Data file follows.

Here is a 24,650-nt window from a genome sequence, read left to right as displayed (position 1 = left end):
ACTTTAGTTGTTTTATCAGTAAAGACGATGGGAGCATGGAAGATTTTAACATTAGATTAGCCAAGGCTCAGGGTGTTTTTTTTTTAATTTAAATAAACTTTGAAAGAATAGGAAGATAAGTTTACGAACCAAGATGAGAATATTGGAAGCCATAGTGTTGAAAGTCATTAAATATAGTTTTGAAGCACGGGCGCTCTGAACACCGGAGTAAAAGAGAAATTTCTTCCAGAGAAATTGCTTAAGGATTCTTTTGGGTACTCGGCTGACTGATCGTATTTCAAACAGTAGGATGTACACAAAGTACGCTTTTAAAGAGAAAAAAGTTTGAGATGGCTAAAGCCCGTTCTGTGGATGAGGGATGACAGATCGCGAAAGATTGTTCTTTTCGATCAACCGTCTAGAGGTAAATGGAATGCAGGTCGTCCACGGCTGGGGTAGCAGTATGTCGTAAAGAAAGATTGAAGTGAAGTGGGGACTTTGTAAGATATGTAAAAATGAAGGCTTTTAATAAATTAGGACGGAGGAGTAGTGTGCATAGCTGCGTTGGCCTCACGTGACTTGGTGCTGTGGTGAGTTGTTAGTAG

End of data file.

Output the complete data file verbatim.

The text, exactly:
Here is a 24,650-nt window from a genome sequence, read left to right as displayed (position 1 = left end):
ACTTTAGTTGTTTTATCAGTAAAGACGATGGGAGCATGGAAGATTTTAACATTAGATTAGCCAAGGCTCAGGGTGTTTTTTTTTTAATTTAAATAAACTTTGAAAGAATAGGAAGATAAGTTTACGAACCAAGATGAGAATATTGGAAGCCATAGTGTTGAAAGTCATTAAATATAGTTTTGAAGCACGGGCGCTCTGAACACCGGAGTAAAAGAGAAATTTCTTCCAGAGAAATTGCTTAAGGATTCTTTTGGGTACTCGGCTGACTGATCGTATTTCAAACAGTAGGATGTACACAAAGTACGCTTTTAAAGAGAAAAAAGTTTGAGATGGCTAAAGCCCGTTCTGTGGATGAGGGATGACAGATCGCGAAAGATTGTTCTTTTCGATCAACCGTCTAGAGGTAAATGGAATGCAGGTCGTCCACGGCTGGGGTAGCAGTATGTCGTAAAGAAAGATTGAAGTGAAGTGGGGACTTTGTAAGATATGTAAAAATGAAGGCTTTTAATAAATTAGGACGGAGGAGTAGTGTGCATAGCTGCGTTGGCCTCACGTGACTTGGTGCTGTGGTGAGTTGTTAGTAG